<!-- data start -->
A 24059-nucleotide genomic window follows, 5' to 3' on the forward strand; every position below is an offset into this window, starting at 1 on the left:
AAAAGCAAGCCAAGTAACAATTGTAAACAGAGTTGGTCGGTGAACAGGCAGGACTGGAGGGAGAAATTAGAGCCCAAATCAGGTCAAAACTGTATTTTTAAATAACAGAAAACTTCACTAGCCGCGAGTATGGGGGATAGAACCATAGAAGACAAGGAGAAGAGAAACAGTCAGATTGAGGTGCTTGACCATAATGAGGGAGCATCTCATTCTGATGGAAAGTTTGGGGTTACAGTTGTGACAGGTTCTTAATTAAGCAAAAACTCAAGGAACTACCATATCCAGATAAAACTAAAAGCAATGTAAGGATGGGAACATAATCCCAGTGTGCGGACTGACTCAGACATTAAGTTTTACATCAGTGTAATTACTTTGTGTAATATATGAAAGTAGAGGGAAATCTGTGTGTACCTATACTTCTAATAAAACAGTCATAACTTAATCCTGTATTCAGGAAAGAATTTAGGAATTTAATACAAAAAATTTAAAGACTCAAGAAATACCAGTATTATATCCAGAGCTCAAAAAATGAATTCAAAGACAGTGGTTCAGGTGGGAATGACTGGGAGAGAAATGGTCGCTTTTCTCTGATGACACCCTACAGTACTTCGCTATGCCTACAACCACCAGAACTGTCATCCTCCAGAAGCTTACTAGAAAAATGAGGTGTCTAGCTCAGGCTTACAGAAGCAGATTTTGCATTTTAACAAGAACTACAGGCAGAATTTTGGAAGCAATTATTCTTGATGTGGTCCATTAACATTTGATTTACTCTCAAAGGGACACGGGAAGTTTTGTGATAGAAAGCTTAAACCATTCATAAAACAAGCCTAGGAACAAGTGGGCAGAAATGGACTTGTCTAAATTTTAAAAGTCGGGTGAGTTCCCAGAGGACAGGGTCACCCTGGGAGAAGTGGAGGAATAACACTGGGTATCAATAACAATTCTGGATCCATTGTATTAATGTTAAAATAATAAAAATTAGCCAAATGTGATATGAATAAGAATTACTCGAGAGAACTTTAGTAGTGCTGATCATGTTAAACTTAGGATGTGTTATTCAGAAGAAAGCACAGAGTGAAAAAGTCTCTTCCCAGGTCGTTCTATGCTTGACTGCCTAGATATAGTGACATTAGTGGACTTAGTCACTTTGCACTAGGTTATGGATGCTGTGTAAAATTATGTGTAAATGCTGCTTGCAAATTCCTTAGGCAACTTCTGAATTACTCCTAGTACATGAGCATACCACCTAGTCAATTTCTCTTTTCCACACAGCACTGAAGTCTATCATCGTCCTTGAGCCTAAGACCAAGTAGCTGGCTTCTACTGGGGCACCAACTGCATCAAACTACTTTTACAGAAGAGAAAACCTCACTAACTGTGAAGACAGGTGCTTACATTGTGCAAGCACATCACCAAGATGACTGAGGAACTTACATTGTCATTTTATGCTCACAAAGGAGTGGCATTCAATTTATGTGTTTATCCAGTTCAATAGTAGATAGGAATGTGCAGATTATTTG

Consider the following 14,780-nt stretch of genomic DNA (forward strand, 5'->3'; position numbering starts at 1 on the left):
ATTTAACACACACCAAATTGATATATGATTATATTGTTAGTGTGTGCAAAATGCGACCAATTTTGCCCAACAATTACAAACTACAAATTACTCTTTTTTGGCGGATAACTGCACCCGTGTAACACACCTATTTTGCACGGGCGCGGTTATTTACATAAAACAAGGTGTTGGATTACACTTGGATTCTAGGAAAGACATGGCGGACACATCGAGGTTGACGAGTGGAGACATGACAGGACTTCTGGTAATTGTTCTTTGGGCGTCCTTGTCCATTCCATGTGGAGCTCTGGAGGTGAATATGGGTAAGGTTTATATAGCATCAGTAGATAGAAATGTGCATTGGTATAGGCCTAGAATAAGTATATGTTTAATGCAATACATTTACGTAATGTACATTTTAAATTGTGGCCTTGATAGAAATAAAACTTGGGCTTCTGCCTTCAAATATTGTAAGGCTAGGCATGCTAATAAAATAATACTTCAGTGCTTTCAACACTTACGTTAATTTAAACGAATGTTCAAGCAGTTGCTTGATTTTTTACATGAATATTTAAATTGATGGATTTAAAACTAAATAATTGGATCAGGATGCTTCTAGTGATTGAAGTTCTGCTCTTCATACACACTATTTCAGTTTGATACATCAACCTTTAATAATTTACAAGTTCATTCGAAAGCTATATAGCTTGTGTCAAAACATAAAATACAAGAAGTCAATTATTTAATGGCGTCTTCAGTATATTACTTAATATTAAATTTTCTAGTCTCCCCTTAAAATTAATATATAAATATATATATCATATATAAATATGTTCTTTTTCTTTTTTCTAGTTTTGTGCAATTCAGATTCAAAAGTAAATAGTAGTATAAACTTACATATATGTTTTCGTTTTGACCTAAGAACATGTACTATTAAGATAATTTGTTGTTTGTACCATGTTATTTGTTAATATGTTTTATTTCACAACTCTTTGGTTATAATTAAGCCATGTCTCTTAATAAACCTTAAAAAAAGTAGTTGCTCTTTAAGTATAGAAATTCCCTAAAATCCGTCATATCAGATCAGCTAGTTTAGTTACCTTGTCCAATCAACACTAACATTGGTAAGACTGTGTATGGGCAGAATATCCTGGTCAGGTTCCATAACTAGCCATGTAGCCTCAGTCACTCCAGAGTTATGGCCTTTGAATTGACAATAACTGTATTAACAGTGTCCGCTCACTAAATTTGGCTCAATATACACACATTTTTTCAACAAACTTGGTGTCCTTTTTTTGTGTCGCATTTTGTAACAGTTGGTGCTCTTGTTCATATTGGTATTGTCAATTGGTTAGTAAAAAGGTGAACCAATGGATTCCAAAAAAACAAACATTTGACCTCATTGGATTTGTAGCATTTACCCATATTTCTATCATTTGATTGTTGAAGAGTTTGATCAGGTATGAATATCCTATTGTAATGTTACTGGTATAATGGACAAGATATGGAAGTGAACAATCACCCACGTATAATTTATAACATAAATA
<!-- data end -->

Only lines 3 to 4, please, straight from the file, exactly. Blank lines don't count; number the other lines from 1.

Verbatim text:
Consider the following 14,780-nt stretch of genomic DNA (forward strand, 5'->3'; position numbering starts at 1 on the left):
ATTTAACACACACCAAATTGATATATGATTATATTGTTAGTGTGTGCAAAATGCGACCAATTTTGCCCAACAATTACAAACTACAAATTACTCTTTTTTGGCGGATAACTGCACCCGTGTAACACACCTATTTTGCACGGGCGCGGTTATTTACATAAAACAAGGTGTTGGATTACACTTGGATTCTAGGAAAGACATGGCGGACACATCGAGGTTGACGAGTGGAGACATGACAGGACTTCTGGTAATTGTTCTTTGGGCGTCCTTGTCCATTCCATGTGGAGCTCTGGAGGTGAATATGGGTAAGGTTTATATAGCATCAGTAGATAGAAATGTGCATTGGTATAGGCCTAGAATAAGTATATGTTTAATGCAATACATTTACGTAATGTACATTTTAAATTGTGGCCTTGATAGAAATAAAACTTGGGCTTCTGCCTTCAAATATTGTAAGGCTAGGCATGCTAATAAAATAATACTTCAGTGCTTTCAACACTTACGTTAATTTAAACGAATGTTCAAGCAGTTGCTTGATTTTTTACATGAATATTTAAATTGATGGATTTAAAACTAAATAATTGGATCAGGATGCTTCTAGTGATTGAAGTTCTGCTCTTCATACACACTATTTCAGTTTGATACATCAACCTTTAATAATTTACAAGTTCATTCGAAAGCTATATAGCTTGTGTCAAAACATAAAATACAAGAAGTCAATTATTTAATGGCGTCTTCAGTATATTACTTAATATTAAATTTTCTAGTCTCCCCTTAAAATTAATATATAAATATATATATCATATATAAATATGTTCTTTTTCTTTTTTCTAGTTTTGTGCAATTCAGATTCAAAAGTAAATAGTAGTATAAACTTACATATATGTTTTCGTTTTGACCTAAGAACATGTACTATTAAGATAATTTGTTGTTTGTACCATGTTATTTGTTAATATGTTTTATTTCACAACTCTTTGGTTATAATTAAGCCATGTCTCTTAATAAACCTTAAAAAAAGTAGTTGCTCTTTAAGTATAGAAATTCCCTAAAATCCGTCATATCAGATCAGCTAGTTTAGTTACCTTGTCCAATCAACACTAACATTGGTAAGACTGTGTATGGGCAGAATATCCTGGTCAGGTTCCATAACTAGCCATGTAGCCTCAGTCACTCCAGAGTTATGGCCTTTGAATTGACAATAACTGTATTAACAGTGTCCGCTCACTAAATTTGGCTCAATATACACACATTTTTTCAACAAACTTGGTGTCCTTTTTTTGTGTCGCATTTTGTAACAGTTGGTGCTCTTGTTCATATTGGTATTGTCAATTGGTTAGTAAAAAGGTGAACCAATGGATTCCAAAAAAACAAACATTTGACCTCATTGGATTTGTAGCATTTACCCATATTTCTATCATTTGATTGTTGAAGAGTTTGATCAGGTATGAATATCCTATTGTAATGTTACTGGTATAATGGACAAGATATGGAAGTGAACAATCACCCACGTATAATTTATAACATAAATA